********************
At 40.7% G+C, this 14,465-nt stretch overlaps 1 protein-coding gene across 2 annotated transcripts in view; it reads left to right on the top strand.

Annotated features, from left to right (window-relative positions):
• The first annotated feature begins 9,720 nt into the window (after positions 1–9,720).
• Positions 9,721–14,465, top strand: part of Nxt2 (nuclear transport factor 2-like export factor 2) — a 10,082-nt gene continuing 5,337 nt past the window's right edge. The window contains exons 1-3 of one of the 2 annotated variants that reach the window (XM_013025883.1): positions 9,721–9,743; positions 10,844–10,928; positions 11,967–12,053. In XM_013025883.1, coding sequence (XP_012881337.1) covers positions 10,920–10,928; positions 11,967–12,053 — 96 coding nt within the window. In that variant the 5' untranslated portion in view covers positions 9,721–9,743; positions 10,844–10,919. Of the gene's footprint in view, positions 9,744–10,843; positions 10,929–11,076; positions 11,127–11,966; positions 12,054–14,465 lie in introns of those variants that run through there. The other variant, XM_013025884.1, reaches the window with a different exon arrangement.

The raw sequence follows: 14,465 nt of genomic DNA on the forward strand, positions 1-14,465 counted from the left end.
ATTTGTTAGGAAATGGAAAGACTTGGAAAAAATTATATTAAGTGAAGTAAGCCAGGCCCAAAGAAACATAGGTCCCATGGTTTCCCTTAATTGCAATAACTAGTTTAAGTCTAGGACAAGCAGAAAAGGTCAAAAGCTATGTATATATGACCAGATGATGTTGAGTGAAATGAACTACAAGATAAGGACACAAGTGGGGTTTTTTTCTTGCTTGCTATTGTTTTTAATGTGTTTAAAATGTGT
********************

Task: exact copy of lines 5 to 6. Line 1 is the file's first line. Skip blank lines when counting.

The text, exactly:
The raw sequence follows: 14,465 nt of genomic DNA on the forward strand, positions 1-14,465 counted from the left end.
ATTTGTTAGGAAATGGAAAGACTTGGAAAAAATTATATTAAGTGAAGTAAGCCAGGCCCAAAGAAACATAGGTCCCATGGTTTCCCTTAATTGCAATAACTAGTTTAAGTCTAGGACAAGCAGAAAAGGTCAAAAGCTATGTATATATGACCAGATGATGTTGAGTGAAATGAACTACAAGATAAGGACACAAGTGGGGTTTTTTTCTTGCTTGCTATTGTTTTTAATGTGTTTAAAATGTGT